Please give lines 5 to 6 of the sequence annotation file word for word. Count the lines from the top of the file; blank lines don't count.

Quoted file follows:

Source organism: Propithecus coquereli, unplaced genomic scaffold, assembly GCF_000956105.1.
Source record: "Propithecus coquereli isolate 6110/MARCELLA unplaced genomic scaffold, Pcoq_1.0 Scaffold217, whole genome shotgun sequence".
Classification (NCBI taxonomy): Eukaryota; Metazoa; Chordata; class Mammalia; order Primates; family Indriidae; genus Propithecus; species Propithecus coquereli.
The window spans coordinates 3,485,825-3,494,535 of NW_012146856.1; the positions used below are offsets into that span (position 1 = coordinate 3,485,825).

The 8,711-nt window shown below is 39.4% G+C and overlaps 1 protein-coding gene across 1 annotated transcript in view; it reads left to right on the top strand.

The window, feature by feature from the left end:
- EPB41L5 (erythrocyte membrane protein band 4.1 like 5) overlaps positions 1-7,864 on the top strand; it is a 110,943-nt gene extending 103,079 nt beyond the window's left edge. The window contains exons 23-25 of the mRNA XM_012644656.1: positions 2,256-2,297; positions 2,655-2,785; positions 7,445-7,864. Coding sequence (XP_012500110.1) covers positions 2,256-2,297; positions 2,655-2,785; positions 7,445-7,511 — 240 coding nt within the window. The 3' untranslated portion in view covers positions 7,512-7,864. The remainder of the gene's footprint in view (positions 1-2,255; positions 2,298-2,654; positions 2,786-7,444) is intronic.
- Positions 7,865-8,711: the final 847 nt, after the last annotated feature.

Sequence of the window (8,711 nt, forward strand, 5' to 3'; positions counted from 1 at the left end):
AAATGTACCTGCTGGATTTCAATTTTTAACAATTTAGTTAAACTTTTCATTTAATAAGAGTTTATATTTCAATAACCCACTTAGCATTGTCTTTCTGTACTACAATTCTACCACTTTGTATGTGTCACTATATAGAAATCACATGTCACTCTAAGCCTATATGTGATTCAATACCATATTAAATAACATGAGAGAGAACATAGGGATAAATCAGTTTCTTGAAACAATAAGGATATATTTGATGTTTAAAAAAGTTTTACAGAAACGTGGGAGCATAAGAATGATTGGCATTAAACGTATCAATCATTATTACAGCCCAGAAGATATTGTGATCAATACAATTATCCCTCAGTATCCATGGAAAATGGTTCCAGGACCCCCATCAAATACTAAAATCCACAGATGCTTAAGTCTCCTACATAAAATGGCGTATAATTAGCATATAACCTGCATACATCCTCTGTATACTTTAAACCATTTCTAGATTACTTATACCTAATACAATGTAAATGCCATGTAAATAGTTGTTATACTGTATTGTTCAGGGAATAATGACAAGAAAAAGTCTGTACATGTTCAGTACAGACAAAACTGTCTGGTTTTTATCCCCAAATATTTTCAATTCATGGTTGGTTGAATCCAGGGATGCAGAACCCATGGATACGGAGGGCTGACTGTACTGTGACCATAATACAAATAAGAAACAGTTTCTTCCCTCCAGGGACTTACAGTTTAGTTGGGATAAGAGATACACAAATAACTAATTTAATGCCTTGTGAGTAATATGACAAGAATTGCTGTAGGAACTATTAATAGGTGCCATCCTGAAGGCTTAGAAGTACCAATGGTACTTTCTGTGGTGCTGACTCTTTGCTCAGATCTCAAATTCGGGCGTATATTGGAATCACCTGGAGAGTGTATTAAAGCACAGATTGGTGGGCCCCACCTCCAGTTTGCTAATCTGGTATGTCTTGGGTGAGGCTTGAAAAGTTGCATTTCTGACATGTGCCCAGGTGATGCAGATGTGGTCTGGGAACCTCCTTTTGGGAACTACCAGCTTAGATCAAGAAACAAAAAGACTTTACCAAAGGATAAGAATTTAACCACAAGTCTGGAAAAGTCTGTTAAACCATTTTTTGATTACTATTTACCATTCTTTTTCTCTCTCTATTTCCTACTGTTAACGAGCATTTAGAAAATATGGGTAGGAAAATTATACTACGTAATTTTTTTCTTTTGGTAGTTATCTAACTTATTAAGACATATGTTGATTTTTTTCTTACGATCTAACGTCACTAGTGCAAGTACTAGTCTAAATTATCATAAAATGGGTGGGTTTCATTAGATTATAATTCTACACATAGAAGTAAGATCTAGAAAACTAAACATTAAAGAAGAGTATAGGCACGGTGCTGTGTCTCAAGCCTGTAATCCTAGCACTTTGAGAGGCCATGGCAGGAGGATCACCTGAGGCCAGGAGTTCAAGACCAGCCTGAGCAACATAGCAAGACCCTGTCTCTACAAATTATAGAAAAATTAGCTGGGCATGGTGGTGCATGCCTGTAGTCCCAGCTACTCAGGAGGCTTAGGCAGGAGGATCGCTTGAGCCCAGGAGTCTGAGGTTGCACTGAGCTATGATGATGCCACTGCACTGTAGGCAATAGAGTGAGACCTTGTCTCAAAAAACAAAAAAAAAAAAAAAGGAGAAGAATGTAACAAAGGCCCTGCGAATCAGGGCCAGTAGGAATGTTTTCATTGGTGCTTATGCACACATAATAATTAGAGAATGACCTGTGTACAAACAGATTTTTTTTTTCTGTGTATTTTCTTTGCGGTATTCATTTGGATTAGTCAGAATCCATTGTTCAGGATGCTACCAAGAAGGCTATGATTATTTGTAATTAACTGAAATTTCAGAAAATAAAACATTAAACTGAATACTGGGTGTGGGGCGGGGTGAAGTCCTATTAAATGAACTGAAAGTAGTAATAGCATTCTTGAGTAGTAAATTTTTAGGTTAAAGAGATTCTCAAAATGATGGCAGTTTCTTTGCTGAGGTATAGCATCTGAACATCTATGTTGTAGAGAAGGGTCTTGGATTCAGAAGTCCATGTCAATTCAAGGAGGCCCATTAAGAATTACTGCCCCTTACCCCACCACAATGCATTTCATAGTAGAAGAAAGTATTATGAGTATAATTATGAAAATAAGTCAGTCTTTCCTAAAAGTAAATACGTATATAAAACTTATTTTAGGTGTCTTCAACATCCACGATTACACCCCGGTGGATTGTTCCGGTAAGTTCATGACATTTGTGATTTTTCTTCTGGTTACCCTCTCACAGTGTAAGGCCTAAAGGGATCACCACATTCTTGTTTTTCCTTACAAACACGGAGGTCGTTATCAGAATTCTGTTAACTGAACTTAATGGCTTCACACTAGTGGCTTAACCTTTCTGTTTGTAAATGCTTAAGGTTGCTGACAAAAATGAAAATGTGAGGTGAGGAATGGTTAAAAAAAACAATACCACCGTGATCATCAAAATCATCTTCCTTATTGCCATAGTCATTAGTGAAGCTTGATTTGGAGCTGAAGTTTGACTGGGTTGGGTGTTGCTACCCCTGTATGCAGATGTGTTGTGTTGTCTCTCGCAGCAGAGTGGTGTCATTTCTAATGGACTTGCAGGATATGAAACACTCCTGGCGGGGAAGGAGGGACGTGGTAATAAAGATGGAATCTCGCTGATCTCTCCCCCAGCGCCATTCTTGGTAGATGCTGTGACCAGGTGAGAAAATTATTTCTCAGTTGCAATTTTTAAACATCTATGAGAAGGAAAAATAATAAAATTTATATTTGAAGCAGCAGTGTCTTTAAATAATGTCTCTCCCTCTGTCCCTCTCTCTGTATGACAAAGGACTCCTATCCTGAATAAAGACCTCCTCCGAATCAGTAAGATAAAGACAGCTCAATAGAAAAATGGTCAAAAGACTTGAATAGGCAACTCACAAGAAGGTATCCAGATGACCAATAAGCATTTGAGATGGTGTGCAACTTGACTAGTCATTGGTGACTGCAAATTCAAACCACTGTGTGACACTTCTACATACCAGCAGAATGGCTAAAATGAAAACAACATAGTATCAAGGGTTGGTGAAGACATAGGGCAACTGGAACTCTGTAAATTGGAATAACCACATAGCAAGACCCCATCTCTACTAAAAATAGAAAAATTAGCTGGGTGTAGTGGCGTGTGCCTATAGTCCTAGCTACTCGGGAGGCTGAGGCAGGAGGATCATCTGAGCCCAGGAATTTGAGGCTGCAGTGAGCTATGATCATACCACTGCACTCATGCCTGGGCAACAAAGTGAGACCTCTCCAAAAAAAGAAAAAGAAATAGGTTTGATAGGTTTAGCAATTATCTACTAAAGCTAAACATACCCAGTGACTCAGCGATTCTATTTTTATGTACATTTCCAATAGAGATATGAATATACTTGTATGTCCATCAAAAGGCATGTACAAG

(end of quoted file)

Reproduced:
The 8,711-nt window shown below is 39.4% G+C and overlaps 1 protein-coding gene across 1 annotated transcript in view; it reads left to right on the top strand.

The window, feature by feature from the left end: